Ayan Said, 23, stands near the grave of her four year old son who died as a result of the famine.
Until a year ago Ayan and her family had a herd of 300 sheep worth up to USD24,000. She said: 'We were busy then, we used to be busy all the time, trading animals, feeding them, looking after them. It was our life, we had plenty of food then.
Due to the drought, six months ago the sheep started dying of starvation and illness. Within two months Ayan and her family were left with only ten sheep and decided to move to Garadag to look for help, they were almost destitute.
Ayan said: 'We lost everything. We had nothing left, not even food for the ten sheep we had left. We tried to move to Garadag to access help.' Sadly, just a couple of months after they moved to Garadag, Ayan’s youngest son, Tawkal, who was two years old, fell ill with diahorrea and flu and died within 15 days.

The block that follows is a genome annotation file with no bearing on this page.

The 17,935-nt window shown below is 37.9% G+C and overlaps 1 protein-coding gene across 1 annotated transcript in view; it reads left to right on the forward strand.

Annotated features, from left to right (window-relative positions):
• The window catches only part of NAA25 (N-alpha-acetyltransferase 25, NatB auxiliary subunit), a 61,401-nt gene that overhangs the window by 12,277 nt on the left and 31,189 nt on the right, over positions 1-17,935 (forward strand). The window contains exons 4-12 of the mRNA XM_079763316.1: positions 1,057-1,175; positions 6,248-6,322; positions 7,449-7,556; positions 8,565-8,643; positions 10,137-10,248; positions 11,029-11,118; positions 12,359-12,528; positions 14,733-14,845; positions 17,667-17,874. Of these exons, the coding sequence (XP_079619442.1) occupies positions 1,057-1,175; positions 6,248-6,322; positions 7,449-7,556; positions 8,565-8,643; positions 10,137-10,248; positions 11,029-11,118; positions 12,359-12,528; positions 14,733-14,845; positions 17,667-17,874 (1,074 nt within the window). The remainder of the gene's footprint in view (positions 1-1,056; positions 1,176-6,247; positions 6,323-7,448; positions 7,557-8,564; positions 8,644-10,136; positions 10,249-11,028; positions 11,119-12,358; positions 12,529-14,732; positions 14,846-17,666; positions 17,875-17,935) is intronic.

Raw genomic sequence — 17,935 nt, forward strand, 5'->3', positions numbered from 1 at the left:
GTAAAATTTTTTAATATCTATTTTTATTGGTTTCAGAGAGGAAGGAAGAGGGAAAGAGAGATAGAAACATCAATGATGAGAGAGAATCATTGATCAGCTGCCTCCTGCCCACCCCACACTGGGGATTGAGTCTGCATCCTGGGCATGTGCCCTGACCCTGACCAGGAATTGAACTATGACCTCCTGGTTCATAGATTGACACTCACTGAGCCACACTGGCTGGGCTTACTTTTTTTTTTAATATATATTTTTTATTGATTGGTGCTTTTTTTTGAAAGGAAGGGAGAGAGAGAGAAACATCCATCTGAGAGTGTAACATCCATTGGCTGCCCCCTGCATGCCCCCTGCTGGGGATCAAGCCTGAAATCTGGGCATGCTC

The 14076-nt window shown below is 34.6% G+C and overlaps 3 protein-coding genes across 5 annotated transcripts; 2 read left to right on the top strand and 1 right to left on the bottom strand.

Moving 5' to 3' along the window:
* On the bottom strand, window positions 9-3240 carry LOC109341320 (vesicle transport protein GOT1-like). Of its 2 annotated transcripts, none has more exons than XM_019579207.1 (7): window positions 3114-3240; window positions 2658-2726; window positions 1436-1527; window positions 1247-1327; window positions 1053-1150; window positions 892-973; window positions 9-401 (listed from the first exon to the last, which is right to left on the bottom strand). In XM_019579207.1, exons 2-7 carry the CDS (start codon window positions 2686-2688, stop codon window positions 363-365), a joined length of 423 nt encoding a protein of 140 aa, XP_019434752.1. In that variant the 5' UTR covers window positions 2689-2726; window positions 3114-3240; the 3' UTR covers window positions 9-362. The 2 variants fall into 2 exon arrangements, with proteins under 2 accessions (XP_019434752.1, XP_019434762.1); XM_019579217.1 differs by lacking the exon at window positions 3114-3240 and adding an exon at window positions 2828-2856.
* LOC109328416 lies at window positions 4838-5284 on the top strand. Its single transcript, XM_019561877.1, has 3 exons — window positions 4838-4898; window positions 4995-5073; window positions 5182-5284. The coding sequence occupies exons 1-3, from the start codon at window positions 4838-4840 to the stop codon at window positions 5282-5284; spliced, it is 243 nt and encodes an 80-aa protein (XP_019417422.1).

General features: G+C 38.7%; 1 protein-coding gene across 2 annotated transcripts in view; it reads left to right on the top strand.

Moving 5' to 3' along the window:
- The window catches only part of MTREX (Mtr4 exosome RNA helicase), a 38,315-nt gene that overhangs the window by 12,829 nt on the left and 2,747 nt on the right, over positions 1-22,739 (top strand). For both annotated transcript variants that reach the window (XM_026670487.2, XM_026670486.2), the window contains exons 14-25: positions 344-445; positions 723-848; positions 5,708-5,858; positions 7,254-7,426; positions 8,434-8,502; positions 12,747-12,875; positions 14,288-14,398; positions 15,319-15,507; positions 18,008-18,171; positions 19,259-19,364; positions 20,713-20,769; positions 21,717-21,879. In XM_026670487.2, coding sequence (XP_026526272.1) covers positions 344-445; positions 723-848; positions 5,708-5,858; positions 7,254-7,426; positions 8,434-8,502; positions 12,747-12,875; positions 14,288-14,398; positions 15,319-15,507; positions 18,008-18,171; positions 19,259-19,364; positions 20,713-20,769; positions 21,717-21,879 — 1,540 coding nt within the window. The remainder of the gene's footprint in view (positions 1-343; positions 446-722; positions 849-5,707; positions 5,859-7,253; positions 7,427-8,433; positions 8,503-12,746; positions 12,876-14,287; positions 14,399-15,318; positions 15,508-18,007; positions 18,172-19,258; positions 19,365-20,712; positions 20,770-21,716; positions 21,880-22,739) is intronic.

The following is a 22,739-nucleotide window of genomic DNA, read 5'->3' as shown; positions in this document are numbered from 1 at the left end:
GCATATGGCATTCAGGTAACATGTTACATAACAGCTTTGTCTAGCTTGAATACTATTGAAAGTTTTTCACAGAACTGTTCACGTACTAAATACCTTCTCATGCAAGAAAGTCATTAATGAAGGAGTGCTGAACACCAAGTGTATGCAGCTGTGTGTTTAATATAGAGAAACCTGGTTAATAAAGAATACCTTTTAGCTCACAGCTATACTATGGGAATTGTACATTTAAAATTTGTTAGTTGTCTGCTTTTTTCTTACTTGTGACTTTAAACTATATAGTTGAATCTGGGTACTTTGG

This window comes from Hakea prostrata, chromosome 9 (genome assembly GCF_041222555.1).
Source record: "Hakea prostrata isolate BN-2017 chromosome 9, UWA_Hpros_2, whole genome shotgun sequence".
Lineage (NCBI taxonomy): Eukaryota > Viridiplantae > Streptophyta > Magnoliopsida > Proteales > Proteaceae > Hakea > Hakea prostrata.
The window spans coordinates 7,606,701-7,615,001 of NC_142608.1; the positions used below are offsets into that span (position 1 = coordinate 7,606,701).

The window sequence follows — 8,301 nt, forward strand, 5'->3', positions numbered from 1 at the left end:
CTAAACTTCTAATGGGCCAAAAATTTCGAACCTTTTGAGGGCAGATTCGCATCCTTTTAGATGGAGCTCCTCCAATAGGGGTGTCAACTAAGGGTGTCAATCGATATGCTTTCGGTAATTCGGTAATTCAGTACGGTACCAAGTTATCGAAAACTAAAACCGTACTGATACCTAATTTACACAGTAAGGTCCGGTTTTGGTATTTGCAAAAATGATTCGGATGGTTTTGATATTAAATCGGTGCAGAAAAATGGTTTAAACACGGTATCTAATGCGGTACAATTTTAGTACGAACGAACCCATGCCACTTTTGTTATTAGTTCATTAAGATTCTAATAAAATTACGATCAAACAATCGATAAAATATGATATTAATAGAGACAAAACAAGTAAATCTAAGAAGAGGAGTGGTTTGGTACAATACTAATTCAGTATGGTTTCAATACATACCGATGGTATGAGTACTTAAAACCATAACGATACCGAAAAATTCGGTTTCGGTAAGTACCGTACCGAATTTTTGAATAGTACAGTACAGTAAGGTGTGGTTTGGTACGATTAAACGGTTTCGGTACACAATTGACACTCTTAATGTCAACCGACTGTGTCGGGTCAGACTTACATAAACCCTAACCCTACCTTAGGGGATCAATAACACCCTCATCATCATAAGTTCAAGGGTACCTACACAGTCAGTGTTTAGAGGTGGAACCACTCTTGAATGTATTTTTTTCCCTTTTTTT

Ayan said: 'We couldn't do anything for him. I couldn't take him to hospital, I couldn't give him the medicine or the food he needed. There was nothing we could do.
'I am not well. Now I worry all the time. I am alone here with one child at the moment, and I am terrified by hunger and thirst. I have nightmares about that. We have no water, no food or shelter. My child did not die suddenly, but I couldn't do anything about it.'
The Horn of Africa is experiencing a devastating drought with over 11m people threatened by famine.